Forrest F. Gesswein

Forrest F. Gesswein, a decorated World War II veteran who owned a Parkville taxicab business, died of heart disease Sunday at his Parkville home. He was 89.

Born in Baltimore, he was a 1937 Towson High School graduate. As a young man, he assisted his parents at their Parkville family restaurant. He handled the beer kegs and bought eggs from local farmers. As World War II approached, he enlisted in the Marines and was sent to the Pacific. He fought and was wounded at the Battle of Guadalcanal. He was later awarded the Purple Heart.


"He was a patriotic guy," said his attorney, Roger S. Weinberg. "He was also generous and from the old school. He lived through the Depression and went off to war. He was not afraid of hard work."

After the war, Mr. Gesswein returned to Parkville, where his parents soon retired from restaurant work. He opened the Suburban Cab Co. in the former restaurant space at Harford Road and Lavender Avenue.


"We started with two beat-up Chryslers. He did a lot of the driving at first," said his wife of 61 years, Shirley C. McCulley. "We later bought up the old Bell Cab Co."

Over the years, he went on to acquire a small fleet of cabs, which he dispatched on a two-way radio. He had a mechanic but often worked alongside him in the cab garage. In 1967, he considered buying a competitor, Jimmy's Cabs, but wound up selling out to that business. For the next 15 years, he sold residential and commercial real estate through the old J. Walter Jones brokerage.

Mr. Gesswein had two other interests: local history and Maryland railroads. In the 1950s, he chased steam locomotives in a car and took numerous photographs of the rapidly vanishing engines. He later donated his collection of photos of the Western Maryland, Maryland & Pennsylvania, and Baltimore & Ohio railroads to the Maryland Rail Heritage Library.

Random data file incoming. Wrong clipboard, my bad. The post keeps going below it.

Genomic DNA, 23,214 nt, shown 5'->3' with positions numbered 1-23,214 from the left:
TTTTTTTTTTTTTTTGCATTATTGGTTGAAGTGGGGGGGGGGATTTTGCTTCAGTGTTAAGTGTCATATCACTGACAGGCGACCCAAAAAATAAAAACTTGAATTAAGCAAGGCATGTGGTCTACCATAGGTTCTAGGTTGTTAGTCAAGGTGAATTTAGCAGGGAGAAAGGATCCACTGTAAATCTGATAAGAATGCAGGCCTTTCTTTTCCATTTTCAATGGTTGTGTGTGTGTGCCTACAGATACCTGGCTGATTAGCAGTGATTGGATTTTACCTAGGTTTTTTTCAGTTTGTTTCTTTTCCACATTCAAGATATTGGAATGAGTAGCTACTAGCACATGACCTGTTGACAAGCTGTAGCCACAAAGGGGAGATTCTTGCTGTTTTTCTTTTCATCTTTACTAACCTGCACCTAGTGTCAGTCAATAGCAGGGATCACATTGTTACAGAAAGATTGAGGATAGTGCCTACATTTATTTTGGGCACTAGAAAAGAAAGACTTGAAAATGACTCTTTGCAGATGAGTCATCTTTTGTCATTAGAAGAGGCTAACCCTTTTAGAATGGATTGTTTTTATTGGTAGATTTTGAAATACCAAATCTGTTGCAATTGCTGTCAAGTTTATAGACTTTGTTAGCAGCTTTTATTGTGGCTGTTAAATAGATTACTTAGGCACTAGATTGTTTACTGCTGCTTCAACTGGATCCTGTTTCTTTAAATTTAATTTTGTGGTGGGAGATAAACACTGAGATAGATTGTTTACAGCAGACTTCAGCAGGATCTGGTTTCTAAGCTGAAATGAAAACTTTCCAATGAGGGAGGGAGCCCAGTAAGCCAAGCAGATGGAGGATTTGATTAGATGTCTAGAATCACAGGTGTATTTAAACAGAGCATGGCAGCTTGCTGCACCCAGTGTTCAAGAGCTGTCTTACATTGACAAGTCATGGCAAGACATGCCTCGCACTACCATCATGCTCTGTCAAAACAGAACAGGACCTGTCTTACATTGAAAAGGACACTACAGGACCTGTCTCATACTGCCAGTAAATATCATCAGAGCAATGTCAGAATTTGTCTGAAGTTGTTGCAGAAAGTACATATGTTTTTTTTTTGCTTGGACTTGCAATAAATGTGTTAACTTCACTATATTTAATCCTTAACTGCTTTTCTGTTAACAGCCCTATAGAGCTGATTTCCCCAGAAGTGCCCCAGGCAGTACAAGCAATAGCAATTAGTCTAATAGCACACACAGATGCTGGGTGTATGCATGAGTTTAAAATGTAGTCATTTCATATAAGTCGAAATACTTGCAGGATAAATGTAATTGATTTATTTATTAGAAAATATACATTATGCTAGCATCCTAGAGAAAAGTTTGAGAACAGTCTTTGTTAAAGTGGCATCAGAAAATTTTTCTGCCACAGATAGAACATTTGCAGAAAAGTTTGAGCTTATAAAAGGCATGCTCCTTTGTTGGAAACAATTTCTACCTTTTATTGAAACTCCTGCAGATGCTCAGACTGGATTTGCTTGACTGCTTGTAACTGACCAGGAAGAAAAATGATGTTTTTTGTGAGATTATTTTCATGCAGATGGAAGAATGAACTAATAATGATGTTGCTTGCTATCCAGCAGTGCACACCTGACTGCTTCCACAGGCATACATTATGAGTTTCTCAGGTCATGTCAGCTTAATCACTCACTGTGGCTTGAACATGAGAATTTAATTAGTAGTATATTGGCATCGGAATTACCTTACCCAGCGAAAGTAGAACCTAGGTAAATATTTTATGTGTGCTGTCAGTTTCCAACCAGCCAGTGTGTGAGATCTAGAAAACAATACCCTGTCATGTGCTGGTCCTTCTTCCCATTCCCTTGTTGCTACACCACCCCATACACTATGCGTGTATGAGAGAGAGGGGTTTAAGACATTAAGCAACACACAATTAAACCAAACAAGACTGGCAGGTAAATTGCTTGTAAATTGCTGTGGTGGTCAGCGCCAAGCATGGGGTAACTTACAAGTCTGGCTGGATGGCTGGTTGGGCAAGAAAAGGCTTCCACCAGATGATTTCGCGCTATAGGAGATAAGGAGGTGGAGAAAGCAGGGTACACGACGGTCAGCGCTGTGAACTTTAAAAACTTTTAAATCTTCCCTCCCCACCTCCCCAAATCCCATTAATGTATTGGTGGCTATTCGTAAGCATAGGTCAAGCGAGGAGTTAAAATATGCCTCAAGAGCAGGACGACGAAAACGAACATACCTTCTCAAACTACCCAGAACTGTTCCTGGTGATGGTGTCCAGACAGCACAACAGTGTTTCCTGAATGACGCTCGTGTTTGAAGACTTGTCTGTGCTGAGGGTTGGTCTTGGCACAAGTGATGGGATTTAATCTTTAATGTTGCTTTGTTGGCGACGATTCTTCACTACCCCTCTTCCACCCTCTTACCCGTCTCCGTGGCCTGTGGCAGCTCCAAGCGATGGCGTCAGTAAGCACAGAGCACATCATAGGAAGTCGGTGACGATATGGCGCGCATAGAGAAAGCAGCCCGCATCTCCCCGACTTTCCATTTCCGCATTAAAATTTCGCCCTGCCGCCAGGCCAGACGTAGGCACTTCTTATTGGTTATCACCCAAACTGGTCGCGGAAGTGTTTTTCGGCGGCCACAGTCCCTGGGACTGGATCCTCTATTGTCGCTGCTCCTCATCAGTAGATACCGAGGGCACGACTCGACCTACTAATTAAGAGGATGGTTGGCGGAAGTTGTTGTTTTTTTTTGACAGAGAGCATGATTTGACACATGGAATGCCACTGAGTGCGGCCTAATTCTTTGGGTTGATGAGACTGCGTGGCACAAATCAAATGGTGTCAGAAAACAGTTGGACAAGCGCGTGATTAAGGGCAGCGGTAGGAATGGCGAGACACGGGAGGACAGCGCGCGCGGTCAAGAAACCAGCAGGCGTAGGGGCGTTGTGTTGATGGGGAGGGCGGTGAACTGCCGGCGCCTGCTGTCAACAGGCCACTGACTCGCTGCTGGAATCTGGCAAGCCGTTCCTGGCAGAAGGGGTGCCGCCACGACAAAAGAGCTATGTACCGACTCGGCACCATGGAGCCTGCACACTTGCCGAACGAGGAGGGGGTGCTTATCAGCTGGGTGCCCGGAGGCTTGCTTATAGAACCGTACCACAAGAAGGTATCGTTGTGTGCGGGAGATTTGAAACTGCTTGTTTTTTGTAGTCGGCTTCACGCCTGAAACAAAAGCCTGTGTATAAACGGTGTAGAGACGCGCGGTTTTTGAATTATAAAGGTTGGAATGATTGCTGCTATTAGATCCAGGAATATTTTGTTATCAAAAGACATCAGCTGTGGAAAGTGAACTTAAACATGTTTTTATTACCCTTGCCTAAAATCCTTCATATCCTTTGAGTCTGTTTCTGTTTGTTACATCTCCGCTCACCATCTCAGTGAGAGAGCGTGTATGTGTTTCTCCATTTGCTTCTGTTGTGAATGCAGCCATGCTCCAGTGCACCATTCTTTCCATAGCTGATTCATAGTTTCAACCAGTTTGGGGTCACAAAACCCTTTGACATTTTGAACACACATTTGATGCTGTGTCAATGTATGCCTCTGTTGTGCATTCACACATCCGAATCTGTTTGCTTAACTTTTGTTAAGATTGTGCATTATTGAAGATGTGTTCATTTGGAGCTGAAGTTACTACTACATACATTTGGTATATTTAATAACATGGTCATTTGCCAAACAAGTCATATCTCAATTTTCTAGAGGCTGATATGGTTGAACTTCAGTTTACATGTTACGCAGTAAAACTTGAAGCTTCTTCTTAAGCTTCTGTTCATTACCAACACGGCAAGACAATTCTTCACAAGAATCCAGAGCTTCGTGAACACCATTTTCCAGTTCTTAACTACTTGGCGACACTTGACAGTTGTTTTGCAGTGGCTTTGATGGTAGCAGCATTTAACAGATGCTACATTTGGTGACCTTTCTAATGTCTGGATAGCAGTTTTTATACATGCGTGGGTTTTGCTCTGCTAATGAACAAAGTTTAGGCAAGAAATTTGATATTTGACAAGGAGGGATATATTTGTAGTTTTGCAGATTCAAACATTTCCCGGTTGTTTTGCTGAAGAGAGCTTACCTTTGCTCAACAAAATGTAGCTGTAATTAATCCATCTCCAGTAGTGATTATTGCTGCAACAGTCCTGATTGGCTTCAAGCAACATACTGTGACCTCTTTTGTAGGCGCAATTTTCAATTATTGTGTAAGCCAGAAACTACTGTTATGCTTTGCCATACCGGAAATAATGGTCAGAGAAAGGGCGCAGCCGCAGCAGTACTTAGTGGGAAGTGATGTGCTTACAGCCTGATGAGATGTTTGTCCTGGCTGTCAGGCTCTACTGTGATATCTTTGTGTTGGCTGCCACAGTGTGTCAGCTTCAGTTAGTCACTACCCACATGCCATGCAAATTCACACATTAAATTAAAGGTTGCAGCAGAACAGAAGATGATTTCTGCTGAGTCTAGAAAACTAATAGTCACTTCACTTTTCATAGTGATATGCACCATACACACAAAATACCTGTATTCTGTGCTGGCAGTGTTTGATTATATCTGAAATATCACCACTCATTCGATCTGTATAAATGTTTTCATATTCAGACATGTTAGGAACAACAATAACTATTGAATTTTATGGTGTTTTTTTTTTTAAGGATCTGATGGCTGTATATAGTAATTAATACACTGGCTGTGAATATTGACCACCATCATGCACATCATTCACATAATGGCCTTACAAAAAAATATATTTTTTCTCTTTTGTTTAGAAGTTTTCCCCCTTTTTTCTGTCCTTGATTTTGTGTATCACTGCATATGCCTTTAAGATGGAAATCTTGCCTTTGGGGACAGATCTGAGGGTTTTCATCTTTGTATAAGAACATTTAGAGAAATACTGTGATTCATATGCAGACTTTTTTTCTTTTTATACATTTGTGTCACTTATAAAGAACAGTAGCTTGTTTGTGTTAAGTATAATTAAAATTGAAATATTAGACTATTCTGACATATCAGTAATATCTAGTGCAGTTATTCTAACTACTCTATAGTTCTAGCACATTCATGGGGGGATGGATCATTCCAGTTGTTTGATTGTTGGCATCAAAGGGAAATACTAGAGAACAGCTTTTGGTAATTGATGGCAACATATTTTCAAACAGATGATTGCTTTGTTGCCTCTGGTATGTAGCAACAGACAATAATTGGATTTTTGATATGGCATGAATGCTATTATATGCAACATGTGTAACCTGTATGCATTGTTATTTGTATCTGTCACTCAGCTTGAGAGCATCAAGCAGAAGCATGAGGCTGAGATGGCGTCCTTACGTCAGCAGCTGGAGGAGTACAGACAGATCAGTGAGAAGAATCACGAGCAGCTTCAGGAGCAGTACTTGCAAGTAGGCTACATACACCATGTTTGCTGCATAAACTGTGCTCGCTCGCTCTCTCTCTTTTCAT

On Aug. 31, 1954, Mr. Gesswein rode and chased the last Ma & Pa passenger train on a line that once ran between Baltimore and York, Pa. His account of that day was later published in the Timetable, a publication of the Maryland and Pennsylvania Railroad Historical Society.

"He enjoyed railroads and had a friend who had a car, and they would chase the train," said Rudolph Fischer, a Baltimore County resident who is active in rail history societies. "He shot things we hadn't seen before. He took the only photos I know of that last passenger train going south through Glen Arm."

Mr. Gesswein recorded the trains traveling over large timber trestles in Baltimore County's Cromwell Valley, and friends said he photographed a wreck on the Western Maryland Railway near its Hancock station on Feb. 21, 1959.

He also collected model trains and built Christmas gardens.

Mr. Gesswein and fellow residents of the Carney-Parkville area formed a committee to compile historical information and photographs on those two communities. They planned to publish a book, which he did not live to complete.


Services will be held at 11 a.m. today at St. John's Lutheran Church, 8808 Harford Road.

In addition to his wife, survivors include many nieces and nephews.